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Synaptic contacts between gonadotropin-releasing hormone-containing fibers and neurons in the suprachiasmatic nucleus and perichiasmatic area: an anatomical substrate for feedback regulation?

Synaptic contacts between gonadotropin-releasing hormone-containing fibers and neurons in the suprachiasmatic nucleus and perichiasmatic area: an anat

Synaptic contacts between gonadotropin-releasing hormone-containing fibers and neurons in the suprachiasmatic nucleus and perichiasmatic area: an anatomical substrate for feedback regulation?   (Citations: 13)
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The suprachiasmatic nucleus (SCN) is critically involved in the generation and entrainment of circadian rhythms in mammalian species. Both the occurrence and the timing of the luteinizing hormone surge on the afternoon of proestrus in the female rodent are critically dependent on the integrity of the SCN. Recently, we demonstrated the presence of a monosynaptic pathway from the SCN to the gonadotropin releasing hormone (GnRH) neurons in the preoptic area. In addition, we found that interaction between the SCN and the GnRH system may be found close to the SCN, since we observed apposition of SCN efferents and GnRH fibers at the ultrastructural level in that region. The aim of the present study was to investigate the presence of synaptic contacts between GnRH fibers and structures in the SCN and surrounding perichiasmatic area (periSCN). At the light microscopical level, the immunoreactivity for GnRH showed a considerable overlap with the immunoreactivity for vasopressin and vasoactive intestinal peptide, two neuropeptides synthesized by SCN neurons. At the ultrastructural level, we demonstrated synaptic input of GnRH-containing axons on immunocytochemically unidentified structures in the SCN/peri-SCN region. The present results clearly demonstrate that the SCN and periSCN are postsynaptic targets of GnRH fibers. It is hypothesized that the GnRH input in the SCN region represents an anatomical substrate for feedback-control between these systems.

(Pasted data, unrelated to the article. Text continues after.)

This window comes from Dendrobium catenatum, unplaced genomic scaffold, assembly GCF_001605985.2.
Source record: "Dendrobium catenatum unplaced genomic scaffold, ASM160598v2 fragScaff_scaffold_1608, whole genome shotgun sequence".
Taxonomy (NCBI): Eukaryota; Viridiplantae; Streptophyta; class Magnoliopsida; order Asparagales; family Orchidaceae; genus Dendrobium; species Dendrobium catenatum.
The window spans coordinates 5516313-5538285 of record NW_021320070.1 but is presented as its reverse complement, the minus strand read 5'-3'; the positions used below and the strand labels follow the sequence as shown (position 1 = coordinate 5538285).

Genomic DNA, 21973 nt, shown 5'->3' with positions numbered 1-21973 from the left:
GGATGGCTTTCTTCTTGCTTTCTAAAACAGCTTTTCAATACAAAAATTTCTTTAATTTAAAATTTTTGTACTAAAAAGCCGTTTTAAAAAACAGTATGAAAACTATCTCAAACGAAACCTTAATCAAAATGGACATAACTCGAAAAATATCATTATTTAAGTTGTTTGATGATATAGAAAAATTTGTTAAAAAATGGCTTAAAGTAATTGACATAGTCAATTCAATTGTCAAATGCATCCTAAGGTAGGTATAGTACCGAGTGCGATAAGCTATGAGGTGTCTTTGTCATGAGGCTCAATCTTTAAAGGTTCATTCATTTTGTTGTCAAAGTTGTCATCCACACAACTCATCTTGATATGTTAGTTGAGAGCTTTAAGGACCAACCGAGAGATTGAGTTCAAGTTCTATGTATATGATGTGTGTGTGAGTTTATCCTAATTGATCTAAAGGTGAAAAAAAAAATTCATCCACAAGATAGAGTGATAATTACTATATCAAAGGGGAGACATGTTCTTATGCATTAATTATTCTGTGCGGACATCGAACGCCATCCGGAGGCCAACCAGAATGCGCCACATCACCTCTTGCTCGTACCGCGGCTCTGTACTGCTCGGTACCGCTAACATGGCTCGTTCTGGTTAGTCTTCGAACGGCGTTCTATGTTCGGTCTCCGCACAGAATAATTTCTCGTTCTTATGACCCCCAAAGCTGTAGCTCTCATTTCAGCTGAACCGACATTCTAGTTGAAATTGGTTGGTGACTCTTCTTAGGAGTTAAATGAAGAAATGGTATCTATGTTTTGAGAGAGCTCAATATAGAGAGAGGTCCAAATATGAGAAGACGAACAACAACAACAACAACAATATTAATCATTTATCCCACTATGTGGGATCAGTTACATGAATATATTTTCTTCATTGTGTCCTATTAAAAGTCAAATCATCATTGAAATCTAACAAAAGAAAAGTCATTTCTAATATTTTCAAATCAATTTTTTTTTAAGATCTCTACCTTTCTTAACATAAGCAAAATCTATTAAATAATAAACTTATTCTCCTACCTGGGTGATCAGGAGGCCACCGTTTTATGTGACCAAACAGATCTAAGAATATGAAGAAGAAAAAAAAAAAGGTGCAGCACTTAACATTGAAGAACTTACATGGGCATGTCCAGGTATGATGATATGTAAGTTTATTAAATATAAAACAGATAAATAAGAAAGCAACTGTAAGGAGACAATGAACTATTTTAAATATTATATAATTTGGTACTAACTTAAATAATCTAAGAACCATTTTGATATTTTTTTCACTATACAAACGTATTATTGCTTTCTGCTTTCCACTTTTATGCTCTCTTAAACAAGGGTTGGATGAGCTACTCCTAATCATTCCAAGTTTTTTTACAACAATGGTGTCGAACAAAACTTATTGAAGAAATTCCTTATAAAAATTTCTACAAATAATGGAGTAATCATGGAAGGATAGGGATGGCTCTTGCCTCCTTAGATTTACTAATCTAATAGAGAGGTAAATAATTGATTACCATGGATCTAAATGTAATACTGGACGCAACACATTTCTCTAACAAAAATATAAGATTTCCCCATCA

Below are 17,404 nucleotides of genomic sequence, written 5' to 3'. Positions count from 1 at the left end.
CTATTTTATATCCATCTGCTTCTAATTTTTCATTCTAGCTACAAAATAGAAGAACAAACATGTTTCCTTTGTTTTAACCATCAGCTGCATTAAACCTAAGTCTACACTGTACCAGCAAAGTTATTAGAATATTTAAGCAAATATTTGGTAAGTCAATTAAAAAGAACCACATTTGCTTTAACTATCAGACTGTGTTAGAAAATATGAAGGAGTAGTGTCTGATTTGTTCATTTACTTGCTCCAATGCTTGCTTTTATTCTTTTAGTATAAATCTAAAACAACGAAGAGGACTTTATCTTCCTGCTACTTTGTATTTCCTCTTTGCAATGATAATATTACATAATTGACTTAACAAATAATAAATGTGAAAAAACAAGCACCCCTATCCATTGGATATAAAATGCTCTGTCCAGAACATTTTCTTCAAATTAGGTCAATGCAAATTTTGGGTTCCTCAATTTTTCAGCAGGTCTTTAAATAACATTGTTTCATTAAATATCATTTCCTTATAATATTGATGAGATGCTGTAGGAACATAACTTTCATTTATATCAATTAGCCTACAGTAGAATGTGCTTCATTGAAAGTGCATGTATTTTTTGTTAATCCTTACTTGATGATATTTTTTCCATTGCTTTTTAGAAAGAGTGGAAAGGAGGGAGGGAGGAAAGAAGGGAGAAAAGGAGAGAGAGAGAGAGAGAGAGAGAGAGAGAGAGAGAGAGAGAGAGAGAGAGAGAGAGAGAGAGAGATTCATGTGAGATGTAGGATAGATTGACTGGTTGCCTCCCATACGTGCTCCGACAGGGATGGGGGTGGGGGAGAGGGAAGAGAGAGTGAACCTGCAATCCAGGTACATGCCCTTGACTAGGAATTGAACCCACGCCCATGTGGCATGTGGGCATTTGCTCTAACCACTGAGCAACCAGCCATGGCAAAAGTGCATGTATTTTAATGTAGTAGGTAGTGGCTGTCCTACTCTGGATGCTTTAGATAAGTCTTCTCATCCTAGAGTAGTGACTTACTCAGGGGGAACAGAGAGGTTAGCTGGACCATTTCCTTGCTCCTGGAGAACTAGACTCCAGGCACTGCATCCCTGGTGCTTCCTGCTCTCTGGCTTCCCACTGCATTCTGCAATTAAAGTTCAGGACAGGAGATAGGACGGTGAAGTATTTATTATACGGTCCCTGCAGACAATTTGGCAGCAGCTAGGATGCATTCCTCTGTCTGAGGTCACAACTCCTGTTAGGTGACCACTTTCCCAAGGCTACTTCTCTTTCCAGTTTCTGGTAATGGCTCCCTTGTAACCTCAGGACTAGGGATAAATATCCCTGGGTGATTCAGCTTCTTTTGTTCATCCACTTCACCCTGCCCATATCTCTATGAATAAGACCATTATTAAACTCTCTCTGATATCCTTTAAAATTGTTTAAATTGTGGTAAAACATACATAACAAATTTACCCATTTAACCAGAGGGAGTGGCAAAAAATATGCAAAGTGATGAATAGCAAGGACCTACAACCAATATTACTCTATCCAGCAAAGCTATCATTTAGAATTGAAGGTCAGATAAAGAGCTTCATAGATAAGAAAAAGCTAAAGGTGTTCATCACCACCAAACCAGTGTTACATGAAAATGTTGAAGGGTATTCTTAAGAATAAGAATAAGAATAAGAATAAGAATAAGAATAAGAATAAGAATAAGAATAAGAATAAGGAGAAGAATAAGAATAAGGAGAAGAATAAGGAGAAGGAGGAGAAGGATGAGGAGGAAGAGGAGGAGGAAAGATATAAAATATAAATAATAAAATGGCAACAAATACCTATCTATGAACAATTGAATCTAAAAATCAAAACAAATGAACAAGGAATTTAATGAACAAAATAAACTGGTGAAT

Journal: Brain Research - BRAIN RES , vol. 755, no. 1, pp. 101-111, 1997
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